Reinforce Quality Results Through Timely Recognition
Appreciation by leaders reinforces agency culture through validating positive behavioral change in employees. If staff members feel that appreciation from top management has been lacking, discouragement likely will encompass part of the agency culture. When duly earned, sincere gratitude from a leader becomes even more important in this instance.12 Some agencies have made it a tradition to have an informal “stand-up meeting” with all staff invited on a monthly or more frequent basis. Instead of a formal meeting, the executive greets employees in a large hallway or lobby area, encouraging positive information sharing and praising recent employee wins. Broad communication and appreciation then become internalized cultural habits within the organization.
Principles of Quality Management
- Quality of service or product is the top priority of the organization.
- The customer defines quality. Thus, all effective community-based policing strategies are, in reality, quality management systems with targeted customer-defined outcomes.
- Equally important to quality management is a leader’s delivery of quality service to the organization’s internal customers—the employees.
- The top executive holds responsibility for the essential synergy of creating, communicating, and enrolling the energies of staff through the organization’s vision, mission, and values.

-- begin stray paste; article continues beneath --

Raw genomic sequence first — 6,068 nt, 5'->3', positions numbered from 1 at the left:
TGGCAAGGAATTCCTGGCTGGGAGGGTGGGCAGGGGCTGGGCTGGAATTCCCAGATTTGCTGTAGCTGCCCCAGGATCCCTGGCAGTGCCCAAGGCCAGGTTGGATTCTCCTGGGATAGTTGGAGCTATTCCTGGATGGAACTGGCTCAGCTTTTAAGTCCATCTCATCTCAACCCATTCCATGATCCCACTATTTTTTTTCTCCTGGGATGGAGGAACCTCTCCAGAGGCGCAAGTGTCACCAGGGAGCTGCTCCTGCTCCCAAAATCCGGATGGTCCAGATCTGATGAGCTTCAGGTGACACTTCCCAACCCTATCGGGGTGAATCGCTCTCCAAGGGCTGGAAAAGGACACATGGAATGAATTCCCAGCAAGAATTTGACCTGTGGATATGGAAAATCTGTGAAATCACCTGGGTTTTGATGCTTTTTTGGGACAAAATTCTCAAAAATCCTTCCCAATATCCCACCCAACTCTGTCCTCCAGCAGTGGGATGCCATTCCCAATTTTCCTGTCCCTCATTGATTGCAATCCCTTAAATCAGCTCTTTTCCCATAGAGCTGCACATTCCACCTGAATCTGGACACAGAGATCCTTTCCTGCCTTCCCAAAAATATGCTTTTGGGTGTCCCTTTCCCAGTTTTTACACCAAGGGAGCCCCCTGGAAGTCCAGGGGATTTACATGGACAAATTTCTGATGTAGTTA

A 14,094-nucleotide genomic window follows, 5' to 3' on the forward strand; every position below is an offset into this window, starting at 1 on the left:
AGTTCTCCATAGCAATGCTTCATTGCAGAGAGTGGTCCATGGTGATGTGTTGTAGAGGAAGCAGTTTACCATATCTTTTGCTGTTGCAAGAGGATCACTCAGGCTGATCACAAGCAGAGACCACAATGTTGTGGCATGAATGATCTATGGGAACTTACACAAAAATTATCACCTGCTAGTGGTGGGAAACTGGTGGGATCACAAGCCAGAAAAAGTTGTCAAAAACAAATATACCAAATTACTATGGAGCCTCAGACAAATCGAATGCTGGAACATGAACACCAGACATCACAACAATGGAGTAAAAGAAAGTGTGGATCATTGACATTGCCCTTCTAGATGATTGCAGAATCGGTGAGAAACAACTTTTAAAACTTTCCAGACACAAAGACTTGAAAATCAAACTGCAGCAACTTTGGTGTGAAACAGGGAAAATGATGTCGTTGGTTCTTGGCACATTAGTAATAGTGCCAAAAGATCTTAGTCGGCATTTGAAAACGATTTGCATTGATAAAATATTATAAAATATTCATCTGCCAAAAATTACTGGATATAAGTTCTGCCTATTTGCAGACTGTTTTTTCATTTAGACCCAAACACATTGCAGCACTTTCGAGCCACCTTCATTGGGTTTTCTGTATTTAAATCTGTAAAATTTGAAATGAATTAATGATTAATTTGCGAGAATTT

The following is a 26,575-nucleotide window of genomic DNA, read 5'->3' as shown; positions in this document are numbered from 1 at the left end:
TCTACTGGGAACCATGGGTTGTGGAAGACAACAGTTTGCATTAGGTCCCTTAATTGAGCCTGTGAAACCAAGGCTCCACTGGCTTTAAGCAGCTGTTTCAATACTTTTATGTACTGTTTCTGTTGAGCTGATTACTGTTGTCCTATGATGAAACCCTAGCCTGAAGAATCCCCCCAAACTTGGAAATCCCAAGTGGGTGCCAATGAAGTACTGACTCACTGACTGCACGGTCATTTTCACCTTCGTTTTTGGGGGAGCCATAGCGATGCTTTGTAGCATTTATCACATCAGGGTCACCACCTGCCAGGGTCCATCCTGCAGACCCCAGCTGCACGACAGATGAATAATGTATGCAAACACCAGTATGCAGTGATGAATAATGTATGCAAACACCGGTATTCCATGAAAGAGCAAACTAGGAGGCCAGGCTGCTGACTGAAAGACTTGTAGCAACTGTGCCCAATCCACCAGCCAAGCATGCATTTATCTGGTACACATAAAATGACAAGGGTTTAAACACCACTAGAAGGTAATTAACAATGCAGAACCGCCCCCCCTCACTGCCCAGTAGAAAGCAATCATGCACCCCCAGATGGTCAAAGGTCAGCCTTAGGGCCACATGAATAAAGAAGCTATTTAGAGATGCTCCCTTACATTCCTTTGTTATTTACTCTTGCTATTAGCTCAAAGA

- Employee work behavior is governed more by mission and values (guiding principles) than by rules, policies, and procedures. Top management must change its culture in this respect.
- Organizational problem solving is required at every level in the agency.
- Teamwork has priority over individual effort.
- Mutual accountability is emphasized as being as important as individual accountability.
- Regular analysis of data concerning goals and performance outcomes determines changes in organizational tactics, strategy, and resource deployment.
Edward Deming, Out of the Crisis (Cambridge, MA: MIT Center for Advanced Engineering Study, 1986).
Educate Leaders in Servant Leadership and Quality Management Principles
As funding permits, the agency executive should send leaders at all levels to modern leadership development seminars based around servant-leadership and QM principles. One way to economize this education is to bring the instructors to the agency. Another approach is to build a relationship with college business or public administration faculty members. These professional educators may be willing to donate time teaching modern leadership skills as part of their institution’s community service obligation.